To understand the “Brazilian Real” better, let us compare it with the Indian “Rupee”. One Rupee = 100 pesos and 1 Real = 100 Centavos. As Rupee is the official currency of India, so is the Real of Brazil. As in India the banknotes are found in seven denominations e.g. 5, 10, 20, 50, 500 and 1000, in Brazil also the Real is found in seven denominations e.g. 1, 2, 5, 10, 20 and 100. In coins the Rupee has five denominations e.g. 50 Pisa, 1 rupee, 2 rupee, 5 rupees, and 10 rupees. In coins the Real has R$ 0.01, R$ 0.05, R$ 0.10, R$ 0.25, R$ 0.50 and R$ 1.00 at present.
As in India, bank notes and coins denoting lesser amounts have been discontinued, similarly, bank notes and coins denoting lesser amounts in Real have been discontinued. The most recent bank note that has been discontinued since 2006 is R$ 1.
Central Bank of Brazil has the sole authority over the production and distribution of the currency “Real “in Brazil just like Reserve Bank of India has over the currency” Rupee” in India.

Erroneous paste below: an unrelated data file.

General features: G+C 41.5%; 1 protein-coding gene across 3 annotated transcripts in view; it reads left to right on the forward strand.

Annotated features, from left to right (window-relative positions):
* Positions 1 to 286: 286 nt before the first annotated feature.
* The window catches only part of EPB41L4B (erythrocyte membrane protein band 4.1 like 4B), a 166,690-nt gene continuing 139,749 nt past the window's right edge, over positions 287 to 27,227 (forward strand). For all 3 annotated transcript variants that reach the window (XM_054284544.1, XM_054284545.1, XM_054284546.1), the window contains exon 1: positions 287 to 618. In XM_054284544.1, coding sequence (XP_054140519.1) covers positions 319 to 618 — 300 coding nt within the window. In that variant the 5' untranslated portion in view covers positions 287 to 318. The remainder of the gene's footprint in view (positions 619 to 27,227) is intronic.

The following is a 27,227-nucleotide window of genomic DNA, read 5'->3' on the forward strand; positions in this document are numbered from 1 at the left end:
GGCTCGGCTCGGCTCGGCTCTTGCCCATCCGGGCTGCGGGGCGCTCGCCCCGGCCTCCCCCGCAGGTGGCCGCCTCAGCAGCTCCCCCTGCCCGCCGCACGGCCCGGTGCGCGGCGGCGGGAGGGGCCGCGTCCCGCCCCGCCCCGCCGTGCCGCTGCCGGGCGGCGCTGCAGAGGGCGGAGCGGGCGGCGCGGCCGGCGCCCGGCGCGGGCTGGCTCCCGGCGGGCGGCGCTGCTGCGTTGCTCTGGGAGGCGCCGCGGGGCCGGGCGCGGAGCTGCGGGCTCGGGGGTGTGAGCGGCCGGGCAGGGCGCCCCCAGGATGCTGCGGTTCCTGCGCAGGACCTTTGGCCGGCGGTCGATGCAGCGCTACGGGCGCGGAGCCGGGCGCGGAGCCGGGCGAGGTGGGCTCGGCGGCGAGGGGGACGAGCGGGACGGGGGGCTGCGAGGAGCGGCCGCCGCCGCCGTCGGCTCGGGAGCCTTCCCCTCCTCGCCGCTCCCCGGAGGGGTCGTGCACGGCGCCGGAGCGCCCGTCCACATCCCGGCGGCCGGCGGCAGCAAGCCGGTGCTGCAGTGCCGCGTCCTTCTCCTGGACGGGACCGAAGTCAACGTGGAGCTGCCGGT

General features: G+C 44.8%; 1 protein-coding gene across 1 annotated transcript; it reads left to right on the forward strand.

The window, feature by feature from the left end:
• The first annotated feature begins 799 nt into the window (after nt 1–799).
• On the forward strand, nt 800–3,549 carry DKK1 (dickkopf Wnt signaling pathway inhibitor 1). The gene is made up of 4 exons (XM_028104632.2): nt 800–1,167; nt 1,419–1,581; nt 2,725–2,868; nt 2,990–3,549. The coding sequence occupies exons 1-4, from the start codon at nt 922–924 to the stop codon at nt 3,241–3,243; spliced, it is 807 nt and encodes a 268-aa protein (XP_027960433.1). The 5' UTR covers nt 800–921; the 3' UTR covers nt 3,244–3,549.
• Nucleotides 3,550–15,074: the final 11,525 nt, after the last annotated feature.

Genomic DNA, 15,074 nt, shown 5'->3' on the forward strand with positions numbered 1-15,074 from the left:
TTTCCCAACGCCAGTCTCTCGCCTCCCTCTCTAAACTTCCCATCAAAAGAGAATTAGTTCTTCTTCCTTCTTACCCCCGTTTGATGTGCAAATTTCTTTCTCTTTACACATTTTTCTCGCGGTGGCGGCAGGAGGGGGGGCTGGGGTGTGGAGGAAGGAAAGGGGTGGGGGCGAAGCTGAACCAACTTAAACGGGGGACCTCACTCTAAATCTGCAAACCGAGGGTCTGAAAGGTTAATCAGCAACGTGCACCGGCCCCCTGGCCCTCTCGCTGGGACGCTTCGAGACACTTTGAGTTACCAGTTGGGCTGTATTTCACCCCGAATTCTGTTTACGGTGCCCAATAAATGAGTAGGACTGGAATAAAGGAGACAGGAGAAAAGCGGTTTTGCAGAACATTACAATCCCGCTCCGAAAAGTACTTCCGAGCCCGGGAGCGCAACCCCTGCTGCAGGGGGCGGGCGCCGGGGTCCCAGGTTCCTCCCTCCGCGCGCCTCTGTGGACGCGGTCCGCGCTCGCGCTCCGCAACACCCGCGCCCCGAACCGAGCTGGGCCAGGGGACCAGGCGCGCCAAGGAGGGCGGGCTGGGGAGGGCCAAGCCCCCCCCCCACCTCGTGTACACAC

For a very long time in the South American Continent “Real” had been an important currency, however in 1942 “Real” was reintroduced replacing “Cruziero”, the then official currency. The use of bank notes in India can be dated back to the year 1770 when Bank of Hindustan, introduced bank notes in India first. The modern Real was introduced in the year 1994 to stabilize the growing inflation.
The word “Rupee” has been derived from the Sanskrit word “ Rūpyakam” meaning silver. The word “Real” has been derived from the Portuguese word” Real” which gives a double meaning of “Royal” and “Real” both.